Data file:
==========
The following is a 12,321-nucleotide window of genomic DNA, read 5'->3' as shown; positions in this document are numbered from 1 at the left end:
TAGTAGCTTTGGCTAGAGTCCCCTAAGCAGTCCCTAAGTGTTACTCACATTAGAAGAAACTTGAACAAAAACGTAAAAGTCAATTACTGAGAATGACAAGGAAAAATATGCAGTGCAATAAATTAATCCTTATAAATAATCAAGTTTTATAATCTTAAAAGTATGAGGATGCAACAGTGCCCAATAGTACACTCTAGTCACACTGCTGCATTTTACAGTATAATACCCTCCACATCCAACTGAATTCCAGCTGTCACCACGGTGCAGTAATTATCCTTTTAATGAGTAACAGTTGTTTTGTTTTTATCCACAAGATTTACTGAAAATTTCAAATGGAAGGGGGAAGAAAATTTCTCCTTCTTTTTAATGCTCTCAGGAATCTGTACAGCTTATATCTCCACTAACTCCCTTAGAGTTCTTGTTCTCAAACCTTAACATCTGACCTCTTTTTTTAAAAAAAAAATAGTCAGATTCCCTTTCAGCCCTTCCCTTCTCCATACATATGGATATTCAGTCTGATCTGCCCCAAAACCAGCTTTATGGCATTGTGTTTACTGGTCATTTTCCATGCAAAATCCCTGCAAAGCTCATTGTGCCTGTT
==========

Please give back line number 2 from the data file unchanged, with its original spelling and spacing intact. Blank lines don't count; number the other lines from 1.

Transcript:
TAGTAGCTTTGGCTAGAGTCCCCTAAGCAGTCCCTAAGTGTTACTCACATTAGAAGAAACTTGAACAAAAACGTAAAAGTCAATTACTGAGAATGACAAGGAAAAATATGCAGTGCAATAAATTAATCCTTATAAATAATCAAGTTTTATAATCTTAAAAGTATGAGGATGCAACAGTGCCCAATAGTACACTCTAGTCACACTGCTGCATTTTACAGTATAATACCCTCCACATCCAACTGAATTCCAGCTGTCACCACGGTGCAGTAATTATCCTTTTAATGAGTAACAGTTGTTTTGTTTTTATCCACAAGATTTACTGAAAATTTCAAATGGAAGGGGGAAGAAAATTTCTCCTTCTTTTTAATGCTCTCAGGAATCTGTACAGCTTATATCTCCACTAACTCCCTTAGAGTTCTTGTTCTCAAACCTTAACATCTGACCTCTTTTTTTAAAAAAAAAATAGTCAGATTCCCTTTCAGCCCTTCCCTTCTCCATACATATGGATATTCAGTCTGATCTGCCCCAAAACCAGCTTTATGGCATTGTGTTTACTGGTCATTTTCCATGCAAAATCCCTGCAAAGCTCATTGTGCCTGTT